A little story first: Michael Levine once sent out a great package for his book, Lessons at the Halfway Point (Celestial Arts). The package included three pages with cartoons at the top and some brief information about the book at the bottom.
The fourth page was excerpted from Reader’s Digest, which featured a quote from his book in their Quotable Quotes section: “Having children makes you no more a parent than having a piano makes you a pianist.” Such a quote subtly gives the Reader’s Digest seal of approval on the book.
Ten Commandments for Dealing with the Media
The following ten commandments are reprinted with permission from Michael Levine’s book, Guerrilla P.R.: Waging an Effective Publicity Campaign without Growing Broke, published by Harper/Collins. It is the most widely used introduction to PR in this country.
Note that the comments below the commandments are mine (John Kremer).
1. Never be boring. Never!
The worst sin in writing news releases is writing run-of-the-mill news releases. Write something that stands out, that gets the editor’s or producer’s attention.
2. Know your subject thoroughly.
Don’t fake it. You can’t. They will catch you.
3. Know the media you contact. Read the paper, watch the newscast.
Nothing a magazine editor or TV producer hates worse than being pitched an idea that would never work for them. That tells them you don’t know their magazine or show. How, then, can you give them a story that would interest their audience? You can’t.
4. Cover your bases.
Give them all the information they need to do a story.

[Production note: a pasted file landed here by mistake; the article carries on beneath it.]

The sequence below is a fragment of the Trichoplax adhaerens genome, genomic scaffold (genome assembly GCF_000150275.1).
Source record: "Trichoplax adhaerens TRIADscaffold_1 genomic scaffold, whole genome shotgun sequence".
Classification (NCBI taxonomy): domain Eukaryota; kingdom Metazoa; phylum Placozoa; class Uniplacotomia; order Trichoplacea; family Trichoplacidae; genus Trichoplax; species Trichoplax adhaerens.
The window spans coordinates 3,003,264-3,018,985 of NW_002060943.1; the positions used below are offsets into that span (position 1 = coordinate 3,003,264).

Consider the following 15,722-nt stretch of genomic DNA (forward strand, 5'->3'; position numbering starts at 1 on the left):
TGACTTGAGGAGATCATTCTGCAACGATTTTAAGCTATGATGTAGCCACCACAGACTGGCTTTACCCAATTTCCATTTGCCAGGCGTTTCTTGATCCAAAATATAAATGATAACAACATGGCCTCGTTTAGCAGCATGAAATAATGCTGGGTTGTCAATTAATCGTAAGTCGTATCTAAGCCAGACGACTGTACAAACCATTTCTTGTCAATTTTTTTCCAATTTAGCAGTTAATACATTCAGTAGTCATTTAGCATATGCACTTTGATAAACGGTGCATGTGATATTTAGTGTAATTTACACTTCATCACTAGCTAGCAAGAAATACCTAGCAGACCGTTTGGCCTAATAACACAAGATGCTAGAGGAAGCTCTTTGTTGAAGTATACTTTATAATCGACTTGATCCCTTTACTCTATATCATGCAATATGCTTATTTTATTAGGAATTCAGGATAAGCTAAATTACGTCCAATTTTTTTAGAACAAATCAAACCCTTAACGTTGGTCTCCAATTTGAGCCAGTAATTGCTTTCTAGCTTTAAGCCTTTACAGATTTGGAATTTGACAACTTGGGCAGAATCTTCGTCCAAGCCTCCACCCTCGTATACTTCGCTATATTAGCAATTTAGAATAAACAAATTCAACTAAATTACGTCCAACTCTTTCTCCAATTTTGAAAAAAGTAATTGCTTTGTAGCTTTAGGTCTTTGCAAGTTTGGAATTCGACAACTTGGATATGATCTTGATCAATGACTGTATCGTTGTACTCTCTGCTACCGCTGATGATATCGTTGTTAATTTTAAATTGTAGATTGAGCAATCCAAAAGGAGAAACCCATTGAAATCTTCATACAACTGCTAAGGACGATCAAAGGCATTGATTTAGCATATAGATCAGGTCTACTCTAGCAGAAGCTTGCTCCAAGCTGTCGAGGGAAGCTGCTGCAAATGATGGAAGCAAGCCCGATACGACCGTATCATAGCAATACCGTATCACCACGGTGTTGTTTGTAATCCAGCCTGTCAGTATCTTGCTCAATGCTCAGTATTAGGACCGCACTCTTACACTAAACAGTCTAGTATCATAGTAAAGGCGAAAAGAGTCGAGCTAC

5. Don’t just take “yes” for an answer. Follow up, follow through.
Continue to follow up with any editor or producer that’s interested in your book or author. Many articles or show ideas that seemed to be a “go” later get lost because of changing needs or other circumstances. The only way to ensure that your idea isn’t the one to get tossed is to keep in touch with the editors and producers.
6. Never feel satisfied.
7. Always maintain your composure.
Never get angry at any media person. Always say thank you afterwords. Be kind to them. They are people, too.
8. Think several moves ahead.
If they like your idea, what will they need next? Have it ready when they ask — or offer it to them right away.
9. Be persistent, but move on when you’re convinced you’re getting nowhere.
Persistence pays off. Don’t give up. Keep pitching new ideas, new books, new authors, new shows. Remember that they need you more than you need them. My evidence? Read any magazine, watch any show – How many poor articles or boring items do you see? Why did they make it in? Only one reason: Because someone with a better idea (that’s you!) didn’t persist long enough to get your story across.
10. Remember, this isn’t brain surgery. Don’t take yourself too seriously (like too many publicists I know). Have fun!